Effects of Kinesio® Tape vs Rigid Tape on Shoulder Muscle Strength in Healthy Tennis Players

  • Parisa Tanoori Sports Medicine Department, University Malaya Medical Centre, Kuala Lumpur, Malaysia
  • Mohamed M.Nahar. A. Sports Medicine Department, University Malaya Medical Centre, Kuala Lumpur, Malaysia
  • Ali M.Razif M Orthopaedic Department, Faculty of Medicine, University Malaya, Kuala Lumpur, Malaysia


Background: Many athletic trainers and therapists use taping to improve the performance of their athletes however, there is limited research on how and which taping techniques influence the athletes performance. Objective: The purpose of this study was to determine the effects of applying Kinesio tape (KT) and rigid tape on shoulder isokinetic muscle strength of healthy tennis players. Methods: Forty five male tennis players (age: 24 6, weight: 75.38 11.43kg, height: 177.05 7.19cm) were recruited. Shoulder isokinetic muscle strength was measured with an isokinetic dynamometer before and 30 minutes after taping in three groups: with KT, with rigid tape and no tape. Results: The results revealed that the mean peak torque in KT group was significantly higher than rigid tape and control group except external rotation at 60?/s. Power with KT was significantly higher than rigid tape and control tape for all conditions but there was no significant difference between the rigid and control group (P<0.05). Conclusions: The results imply that for increasing the isokinetic muscle strength in athletes and as a result enhancing the athletic performance, facilitatory Kinesio taping is a more effective option rather than rigid taping.


Download data is not yet available.


1. Huang, C.Y., et al., Effect of the Kinesio tape to muscle activity and vertical jump performance in healthy inactive people. Biomed Eng Online, 2011. 10:70.
2. Cools, A.M., et al., Does taping influence electromyographic muscle activity in the scapular rotators in healthy shoulders? Man Ther, 2002. 7(3):154-62.
3. Lin, J.J., et al., Functional activity characteristics of individuals with shoulder dysfunctions. J Electromyogr Kinesiol, 2005. 15(6):576-86.
4. Ludewig, P.M. and T.M. Cook, Alterations in shoulder kinematics and associated muscle activity in people with symptoms of shoulder impingement. Phys Ther, 2000. 80(3):276-91.
5. Garrick, J.G. and R.K. Requa, Role of external support in the prevention of ankle sprains. Med Sci Sports, 1973. 5(3): 200-3.
6. Wilkerson, G.B., Comparative biomechanical effects of the standard method of ankle taping and a taping method designed to enhance subtalar stability. Am J Sports Med, 1991. 19(6): 588-95.
7. Williams, S., et al., Kinesio Taping in Treatment and Prevention of Sports Injuries: A Meta-Analysis of the Evidence for its Effectiveness. Sports Med, 2011
8. Engstrom, B.K. and P.A. Renstrom, How can injuries be prevented in the World Cup soccer athlete? Clin Sports Med, 1998. 17(4):755-68, vii.
9. Halseth. T, et al., The effects of kinesio taping on proprioception at the ankle. . Journal of Sports Science and Medicine, 2004. 3:1-7.
10. Kase, K., Wallis J, and K. T, Clinical Therapeutic Applications of the Kinesio Taping Method. Ken’i-kai Information, 2003. 84(2): p. 180-7.
11. Vithoulka, I., et al., The effects of Kinesio-Taping® on quadriceps strength during isokinetic exercise in healthy non athlete women. Isokinetics and Exercise Science, 2010. 18(1): 1-6.
12. Yoshida, A. and L. Kahanov, The effect of kinesio taping on lower trunk range of motions. Res Sports Med, 2007. 15(2): 103-12.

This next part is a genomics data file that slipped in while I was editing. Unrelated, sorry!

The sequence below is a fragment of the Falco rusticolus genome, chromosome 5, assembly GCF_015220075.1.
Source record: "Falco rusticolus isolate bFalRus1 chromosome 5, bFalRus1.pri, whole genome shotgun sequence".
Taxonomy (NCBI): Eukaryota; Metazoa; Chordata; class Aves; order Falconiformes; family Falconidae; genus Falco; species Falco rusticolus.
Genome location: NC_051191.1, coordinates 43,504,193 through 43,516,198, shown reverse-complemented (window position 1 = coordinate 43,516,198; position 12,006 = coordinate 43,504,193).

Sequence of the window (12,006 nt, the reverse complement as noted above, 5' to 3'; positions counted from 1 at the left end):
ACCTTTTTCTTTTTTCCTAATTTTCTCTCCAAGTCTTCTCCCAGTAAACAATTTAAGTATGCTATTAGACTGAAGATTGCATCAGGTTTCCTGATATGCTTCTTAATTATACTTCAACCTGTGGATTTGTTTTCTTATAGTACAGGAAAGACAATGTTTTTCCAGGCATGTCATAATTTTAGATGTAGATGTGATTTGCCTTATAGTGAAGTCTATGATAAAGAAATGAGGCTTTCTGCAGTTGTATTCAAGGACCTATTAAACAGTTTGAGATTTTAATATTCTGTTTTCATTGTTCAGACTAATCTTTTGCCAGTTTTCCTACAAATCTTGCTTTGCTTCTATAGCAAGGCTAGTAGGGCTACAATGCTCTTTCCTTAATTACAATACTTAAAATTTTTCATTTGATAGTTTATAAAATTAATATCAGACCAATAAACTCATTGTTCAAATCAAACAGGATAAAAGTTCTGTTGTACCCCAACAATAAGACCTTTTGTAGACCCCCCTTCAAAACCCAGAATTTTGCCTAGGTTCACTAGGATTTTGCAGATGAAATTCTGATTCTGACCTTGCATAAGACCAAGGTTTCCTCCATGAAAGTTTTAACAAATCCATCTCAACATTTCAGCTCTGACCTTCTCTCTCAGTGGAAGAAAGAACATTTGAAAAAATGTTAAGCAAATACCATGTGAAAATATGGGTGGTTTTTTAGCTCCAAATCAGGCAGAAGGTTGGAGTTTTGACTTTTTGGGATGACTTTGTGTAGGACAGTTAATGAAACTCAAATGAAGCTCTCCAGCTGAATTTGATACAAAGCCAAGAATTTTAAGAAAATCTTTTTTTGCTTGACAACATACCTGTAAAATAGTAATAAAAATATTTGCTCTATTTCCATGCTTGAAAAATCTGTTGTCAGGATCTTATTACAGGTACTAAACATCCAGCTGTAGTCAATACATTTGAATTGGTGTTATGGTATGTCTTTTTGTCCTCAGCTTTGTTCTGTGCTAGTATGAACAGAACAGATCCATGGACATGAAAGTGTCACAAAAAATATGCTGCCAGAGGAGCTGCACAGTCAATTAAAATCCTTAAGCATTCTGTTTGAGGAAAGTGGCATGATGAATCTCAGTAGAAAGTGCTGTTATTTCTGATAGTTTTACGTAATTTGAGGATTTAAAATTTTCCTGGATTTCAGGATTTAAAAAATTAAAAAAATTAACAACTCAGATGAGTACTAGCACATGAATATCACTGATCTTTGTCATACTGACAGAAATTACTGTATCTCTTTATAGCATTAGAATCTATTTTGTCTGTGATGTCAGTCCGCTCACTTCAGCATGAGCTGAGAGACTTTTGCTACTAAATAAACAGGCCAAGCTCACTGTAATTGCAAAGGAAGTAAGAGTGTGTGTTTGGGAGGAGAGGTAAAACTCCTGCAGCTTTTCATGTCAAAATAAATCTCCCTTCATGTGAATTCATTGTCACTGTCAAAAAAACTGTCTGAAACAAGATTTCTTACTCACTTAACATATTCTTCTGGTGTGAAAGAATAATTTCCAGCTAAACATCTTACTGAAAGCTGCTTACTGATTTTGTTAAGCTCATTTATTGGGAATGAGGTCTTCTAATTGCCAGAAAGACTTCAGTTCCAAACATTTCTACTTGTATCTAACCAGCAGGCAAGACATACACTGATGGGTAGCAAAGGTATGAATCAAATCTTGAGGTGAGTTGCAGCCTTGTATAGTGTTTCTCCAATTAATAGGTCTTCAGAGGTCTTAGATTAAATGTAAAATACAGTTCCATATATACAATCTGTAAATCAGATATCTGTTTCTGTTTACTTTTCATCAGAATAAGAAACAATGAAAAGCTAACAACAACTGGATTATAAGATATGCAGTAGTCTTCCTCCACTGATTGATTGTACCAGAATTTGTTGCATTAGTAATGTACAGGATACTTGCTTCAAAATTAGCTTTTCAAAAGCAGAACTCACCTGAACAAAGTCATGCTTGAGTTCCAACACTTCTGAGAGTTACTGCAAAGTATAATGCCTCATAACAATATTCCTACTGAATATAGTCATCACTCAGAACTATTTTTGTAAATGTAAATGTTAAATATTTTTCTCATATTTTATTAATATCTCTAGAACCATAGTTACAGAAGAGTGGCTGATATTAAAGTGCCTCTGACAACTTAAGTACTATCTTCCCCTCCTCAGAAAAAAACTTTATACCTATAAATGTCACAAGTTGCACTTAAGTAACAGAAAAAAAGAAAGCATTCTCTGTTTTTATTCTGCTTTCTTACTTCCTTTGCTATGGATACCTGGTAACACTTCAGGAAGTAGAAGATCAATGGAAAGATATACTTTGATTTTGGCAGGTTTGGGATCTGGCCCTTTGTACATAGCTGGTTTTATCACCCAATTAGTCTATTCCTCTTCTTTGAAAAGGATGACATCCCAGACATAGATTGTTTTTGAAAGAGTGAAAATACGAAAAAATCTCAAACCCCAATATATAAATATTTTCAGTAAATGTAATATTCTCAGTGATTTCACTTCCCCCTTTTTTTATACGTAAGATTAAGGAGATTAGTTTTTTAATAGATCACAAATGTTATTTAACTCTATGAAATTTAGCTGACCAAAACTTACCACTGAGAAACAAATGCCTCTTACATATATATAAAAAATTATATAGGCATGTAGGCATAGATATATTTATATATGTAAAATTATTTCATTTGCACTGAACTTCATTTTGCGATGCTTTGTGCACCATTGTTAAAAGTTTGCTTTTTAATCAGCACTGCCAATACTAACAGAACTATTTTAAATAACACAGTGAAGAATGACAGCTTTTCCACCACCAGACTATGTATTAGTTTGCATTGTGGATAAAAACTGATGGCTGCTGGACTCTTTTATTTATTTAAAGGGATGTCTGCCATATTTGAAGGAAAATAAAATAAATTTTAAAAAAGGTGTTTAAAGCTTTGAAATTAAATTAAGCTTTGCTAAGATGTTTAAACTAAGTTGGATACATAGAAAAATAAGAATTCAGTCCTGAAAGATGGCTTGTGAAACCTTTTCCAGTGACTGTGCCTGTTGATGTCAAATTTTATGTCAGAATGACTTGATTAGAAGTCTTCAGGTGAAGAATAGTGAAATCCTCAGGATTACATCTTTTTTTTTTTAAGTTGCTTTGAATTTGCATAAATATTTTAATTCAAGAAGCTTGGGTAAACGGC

13. Kase K, Illustrated Kinesio-Taping 2nd. . Ken’i-kai Information, 1994. 118(5) 6–9, 73.
14. Briem, K., et al., Effects of kinesio tape compared with nonelastic sports tape and the untaped ankle during a sudden inversion perturbation in male athletes. J Orthop Sports Phys Ther, 2011. 41(5):328-35.
15. Dye, S.F., et al., The mosaic of pathophysiologycausing patellofemoral pain: Therapeutic implications, 1999. 7(2):46-54.
16. Powers, C.M., et al., The effects of patellar taping on stride characteristics and joint motion in subjects with patellofemoral pain. J Orthop Sports Phys Ther, 1997. 26(6):286-91.
17. Morrissey, Dylan, Proprioceptive shoulder taping. Journal of Bodywork and Movement Therapies, 2000. 4(3),189-194
18. Fernandez, J., A. Mendez-Villanueva, and B.M. Pluim, Intensity of tennis match play. Br J Sports Med, 2006. 40(5):387-91; discussion 391.
19. Kase, K., Hashimoto T, and O. T, Amazing taping therapy to eliminate pain and muscle disorders. Kinesio taping perfect manual, 1996.(5).
20. Lee, J.-H., W.-G. Yoo, and K.-S. Lee, Effects of Head-neck rotation and Kinesio taping of the Flexor muscles on Dominant hand grip strength. J.Phys. Ther. Sci, 2010. 22:285-289.
21. Fu, T.C., et al., Effect of Kinesio taping on muscle strength in athletes-a pilot study. J Sci Med Sport, 2008. 11(2):198-201.
22. Chang, H.Y., et al., Immediate effect of forearm Kinesio taping on maximal grip strength and force sense in healthy collegiate athletes. Phys Ther Sport, 2010. 11(4):122-7.
23. Nelson, D.K., The effect of Kinesio® tape on Quadriceps muscle power output, length/tension, and hip and knee range of motion in asymptomatic cyclists,2011.
24. Hsu, Y.H., et al., The effects of taping on scapular kinematics and muscle performance in baseball players with shoulder impingement syndrome. J Electromyogr Kinesiol, 2009. 19(6):1092-9.
25. Callegari, D.A., C.E. Cordova, and J.R. Dunievitz, Kinesio Taping on Short-Term Changes in Shoulder Strength in Healthy Adults: A Randomized Clinical Trial, 2012.
26. Alexander, C.M., et al., Does tape facilitate or inhibit the lower fibres of trapezius? Man Ther, 2003. 8(1): 37-41.
How to Cite
Tanoori, P., M.Nahar. A., M., & M.Razif M, A. (2016). International Journal of Applied Exercise Physiology, 5(1), 59-68. https://doi.org/https://doi.org/10.22631/ijaep.v5i1.44
Applied Exercise Physiology